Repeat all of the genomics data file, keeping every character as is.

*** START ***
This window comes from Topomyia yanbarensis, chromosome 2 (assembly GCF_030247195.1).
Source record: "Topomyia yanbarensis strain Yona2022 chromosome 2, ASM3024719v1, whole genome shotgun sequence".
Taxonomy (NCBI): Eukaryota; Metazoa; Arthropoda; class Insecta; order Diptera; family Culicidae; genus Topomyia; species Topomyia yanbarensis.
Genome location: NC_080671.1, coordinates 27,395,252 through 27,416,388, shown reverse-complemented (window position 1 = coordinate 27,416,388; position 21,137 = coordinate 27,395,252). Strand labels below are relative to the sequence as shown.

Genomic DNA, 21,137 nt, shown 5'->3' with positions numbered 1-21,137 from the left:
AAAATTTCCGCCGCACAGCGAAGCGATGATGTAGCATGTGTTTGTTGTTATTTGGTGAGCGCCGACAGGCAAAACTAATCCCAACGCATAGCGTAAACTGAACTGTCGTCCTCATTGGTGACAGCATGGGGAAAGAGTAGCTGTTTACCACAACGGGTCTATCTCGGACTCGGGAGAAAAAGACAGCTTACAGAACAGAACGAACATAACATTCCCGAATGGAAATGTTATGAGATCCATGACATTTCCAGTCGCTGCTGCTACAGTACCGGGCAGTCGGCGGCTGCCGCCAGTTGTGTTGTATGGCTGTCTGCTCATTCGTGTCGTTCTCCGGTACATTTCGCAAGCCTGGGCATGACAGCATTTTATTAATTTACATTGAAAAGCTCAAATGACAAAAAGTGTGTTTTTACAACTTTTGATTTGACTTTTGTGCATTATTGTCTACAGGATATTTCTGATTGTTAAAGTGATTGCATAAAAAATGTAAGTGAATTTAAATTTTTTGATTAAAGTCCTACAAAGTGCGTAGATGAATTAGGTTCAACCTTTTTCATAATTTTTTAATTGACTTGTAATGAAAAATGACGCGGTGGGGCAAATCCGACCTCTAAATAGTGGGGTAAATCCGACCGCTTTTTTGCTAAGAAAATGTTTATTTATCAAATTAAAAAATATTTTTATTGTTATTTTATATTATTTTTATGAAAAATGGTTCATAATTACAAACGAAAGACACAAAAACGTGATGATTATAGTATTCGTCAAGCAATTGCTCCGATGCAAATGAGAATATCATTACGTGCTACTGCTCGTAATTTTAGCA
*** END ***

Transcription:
This window comes from Topomyia yanbarensis, chromosome 2 (assembly GCF_030247195.1).
Source record: "Topomyia yanbarensis strain Yona2022 chromosome 2, ASM3024719v1, whole genome shotgun sequence".
Taxonomy (NCBI): Eukaryota; Metazoa; Arthropoda; class Insecta; order Diptera; family Culicidae; genus Topomyia; species Topomyia yanbarensis.
Genome location: NC_080671.1, coordinates 27,395,252 through 27,416,388, shown reverse-complemented (window position 1 = coordinate 27,416,388; position 21,137 = coordinate 27,395,252). Strand labels below are relative to the sequence as shown.

Genomic DNA, 21,137 nt, shown 5'->3' with positions numbered 1-21,137 from the left:
AAAATTTCCGCCGCACAGCGAAGCGATGATGTAGCATGTGTTTGTTGTTATTTGGTGAGCGCCGACAGGCAAAACTAATCCCAACGCATAGCGTAAACTGAACTGTCGTCCTCATTGGTGACAGCATGGGGAAAGAGTAGCTGTTTACCACAACGGGTCTATCTCGGACTCGGGAGAAAAAGACAGCTTACAGAACAGAACGAACATAACATTCCCGAATGGAAATGTTATGAGATCCATGACATTTCCAGTCGCTGCTGCTACAGTACCGGGCAGTCGGCGGCTGCCGCCAGTTGTGTTGTATGGCTGTCTGCTCATTCGTGTCGTTCTCCGGTACATTTCGCAAGCCTGGGCATGACAGCATTTTATTAATTTACATTGAAAAGCTCAAATGACAAAAAGTGTGTTTTTACAACTTTTGATTTGACTTTTGTGCATTATTGTCTACAGGATATTTCTGATTGTTAAAGTGATTGCATAAAAAATGTAAGTGAATTTAAATTTTTTGATTAAAGTCCTACAAAGTGCGTAGATGAATTAGGTTCAACCTTTTTCATAATTTTTTAATTGACTTGTAATGAAAAATGACGCGGTGGGGCAAATCCGACCTCTAAATAGTGGGGTAAATCCGACCGCTTTTTTGCTAAGAAAATGTTTATTTATCAAATTAAAAAATATTTTTATTGTTATTTTATATTATTTTTATGAAAAATGGTTCATAATTACAAACGAAAGACACAAAAACGTGATGATTATAGTATTCGTCAAGCAATTGCTCCGATGCAAATGAGAATATCATTACGTGCTACTGCTCGTAATTTTAGCA